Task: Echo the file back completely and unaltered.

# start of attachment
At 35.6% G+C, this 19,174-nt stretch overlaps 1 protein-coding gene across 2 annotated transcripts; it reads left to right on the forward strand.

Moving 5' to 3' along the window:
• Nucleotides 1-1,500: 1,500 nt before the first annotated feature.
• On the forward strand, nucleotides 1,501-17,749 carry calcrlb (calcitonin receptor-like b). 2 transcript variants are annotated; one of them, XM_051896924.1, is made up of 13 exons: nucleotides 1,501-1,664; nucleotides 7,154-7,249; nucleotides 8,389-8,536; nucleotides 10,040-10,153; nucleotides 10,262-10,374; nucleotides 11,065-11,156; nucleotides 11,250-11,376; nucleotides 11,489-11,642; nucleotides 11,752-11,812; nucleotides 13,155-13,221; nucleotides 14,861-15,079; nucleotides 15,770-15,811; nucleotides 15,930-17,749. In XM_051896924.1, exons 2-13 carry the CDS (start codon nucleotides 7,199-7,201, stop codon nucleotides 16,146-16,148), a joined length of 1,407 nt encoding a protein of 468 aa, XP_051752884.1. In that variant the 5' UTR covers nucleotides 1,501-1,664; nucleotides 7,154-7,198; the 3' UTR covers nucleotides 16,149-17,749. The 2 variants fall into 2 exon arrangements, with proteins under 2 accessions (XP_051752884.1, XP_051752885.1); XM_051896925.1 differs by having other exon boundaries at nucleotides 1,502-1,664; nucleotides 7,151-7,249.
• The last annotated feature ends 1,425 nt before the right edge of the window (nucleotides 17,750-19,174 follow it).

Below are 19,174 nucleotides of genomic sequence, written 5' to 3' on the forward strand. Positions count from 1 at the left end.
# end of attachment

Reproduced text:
At 35.6% G+C, this 19,174-nt stretch overlaps 1 protein-coding gene across 2 annotated transcripts; it reads left to right on the forward strand.

Moving 5' to 3' along the window:
• Nucleotides 1-1,500: 1,500 nt before the first annotated feature.
• On the forward strand, nucleotides 1,501-17,749 carry calcrlb (calcitonin receptor-like b). 2 transcript variants are annotated; one of them, XM_051896924.1, is made up of 13 exons: nucleotides 1,501-1,664; nucleotides 7,154-7,249; nucleotides 8,389-8,536; nucleotides 10,040-10,153; nucleotides 10,262-10,374; nucleotides 11,065-11,156; nucleotides 11,250-11,376; nucleotides 11,489-11,642; nucleotides 11,752-11,812; nucleotides 13,155-13,221; nucleotides 14,861-15,079; nucleotides 15,770-15,811; nucleotides 15,930-17,749. In XM_051896924.1, exons 2-13 carry the CDS (start codon nucleotides 7,199-7,201, stop codon nucleotides 16,146-16,148), a joined length of 1,407 nt encoding a protein of 468 aa, XP_051752884.1. In that variant the 5' UTR covers nucleotides 1,501-1,664; nucleotides 7,154-7,198; the 3' UTR covers nucleotides 16,149-17,749. The 2 variants fall into 2 exon arrangements, with proteins under 2 accessions (XP_051752884.1, XP_051752885.1); XM_051896925.1 differs by having other exon boundaries at nucleotides 1,502-1,664; nucleotides 7,151-7,249.
• The last annotated feature ends 1,425 nt before the right edge of the window (nucleotides 17,750-19,174 follow it).

Below are 19,174 nucleotides of genomic sequence, written 5' to 3' on the forward strand. Positions count from 1 at the left end.